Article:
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This is a guest post from Ricardo Fayet. Ricardo is an avid reader and startup enthusiast who has been studying the publishing industry with interest for several years. He co-founded Reedsy, to help authors collaborate with publishing professionals.

Branding is often an oversight for many authors. With so much else to focus on, creating a brand for yourself and your book can seem trivial, but creating a brand from the outset could be your key to success.

With so many books available, both in print and online, most consumers are only looking at your book for a few mili-seconds while browsing through an online or physical store. That’s where your “branding” comes in. If the customer immediately identifies your book as ‘yours’ and remembers having seen the pattern elsewhere, they’ll pay attention to it. Online retail search algorithms also make it easy for readers to see all the ebooks in a series (or by the same author) at once. If they all have the same strong visual identity, you will appear to readers as a professional and prolific author in your genre.

But what does ‘branding’ actually mean? Branding means creating a clear and distinct image for yourself (a “brand”) that differentiates your books and authorship from others. Communicating your brand successfully entails keeping consistency throughout your work. You are essentially making a promise to your readers. If someone enjoys one of your books they will look for more.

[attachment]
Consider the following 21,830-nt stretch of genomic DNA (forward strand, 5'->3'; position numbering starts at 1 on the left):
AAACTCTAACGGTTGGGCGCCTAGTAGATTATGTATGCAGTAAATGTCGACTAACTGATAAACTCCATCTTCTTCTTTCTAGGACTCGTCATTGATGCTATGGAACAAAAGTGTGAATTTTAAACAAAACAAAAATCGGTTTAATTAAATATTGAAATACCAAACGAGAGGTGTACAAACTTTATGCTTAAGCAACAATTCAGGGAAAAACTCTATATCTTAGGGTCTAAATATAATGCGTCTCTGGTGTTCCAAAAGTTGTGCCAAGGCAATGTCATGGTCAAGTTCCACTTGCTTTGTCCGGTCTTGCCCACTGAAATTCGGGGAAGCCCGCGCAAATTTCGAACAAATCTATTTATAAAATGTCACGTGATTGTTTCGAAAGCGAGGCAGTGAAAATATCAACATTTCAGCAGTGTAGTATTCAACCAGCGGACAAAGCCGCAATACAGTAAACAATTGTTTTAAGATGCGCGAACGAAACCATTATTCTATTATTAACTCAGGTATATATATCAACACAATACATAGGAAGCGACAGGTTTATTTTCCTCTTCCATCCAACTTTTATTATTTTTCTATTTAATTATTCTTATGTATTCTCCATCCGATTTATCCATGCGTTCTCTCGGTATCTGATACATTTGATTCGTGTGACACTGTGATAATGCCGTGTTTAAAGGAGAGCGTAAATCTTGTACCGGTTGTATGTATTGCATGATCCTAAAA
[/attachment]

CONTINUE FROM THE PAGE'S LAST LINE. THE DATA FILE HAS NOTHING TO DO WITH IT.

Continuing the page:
Here is a simple step-by-step guide that should get you started:

1) Decide what you want your brand to say

Essentially this involves determining who you are as an author and what you want to be known for. For example, do you want to be known for chick-lit, or young adult fiction? As this will be the foundation of building your brand it can be hard to reverse later on, so make sure you are certain.

2) Are you branding yourself or a series?

If you are writing a series of books then you may decide to brand the series. This is the easier option because it gives you a clear focus and audience to aim your brand at. If not there is the option to brand yourself as an author or brand your work around a niche genre, as indie author Ben Galley did with the ‘Western Fantasy’ genre and his Scarlet Star Trilogy series (read more about this here).

3) What if I want to write in different genres?

Choosing to brand yourself within a specific genre is a long term commitment. Some worry that creating a genre brand will limit them creatively but this is not true. If you don’t want to commit to one genre, you can use different pseudonyms to differentiate between genres. Similarly, with a series, you can use different names to make your branding easier. For example, Madeleine Wickham writes under ‘Sophie Kinsella for a specific series, and as Madeleine for her other novels. She uses similar style covers to create sub-brands.

author brand

Whether she is writing as Wickham or Kinsella, her work is instantly recognisable.

Alternatively, if that doesn’t work for you I’d recommend at least trying to find some consistencies within your work to use as a hook for your brand. This could be something as simple as setting all your of work in the same location, or always making reference to a particular animal or flower. Bear in mind that the more niche your genre, the easier it will be to build a brand and get recognised. Amish fiction is a very alternative genre and thus it has been easier for authors Beverly Lewis and Wanda E Brunstetter to build a brand and become ‘reference’ authors in that genre.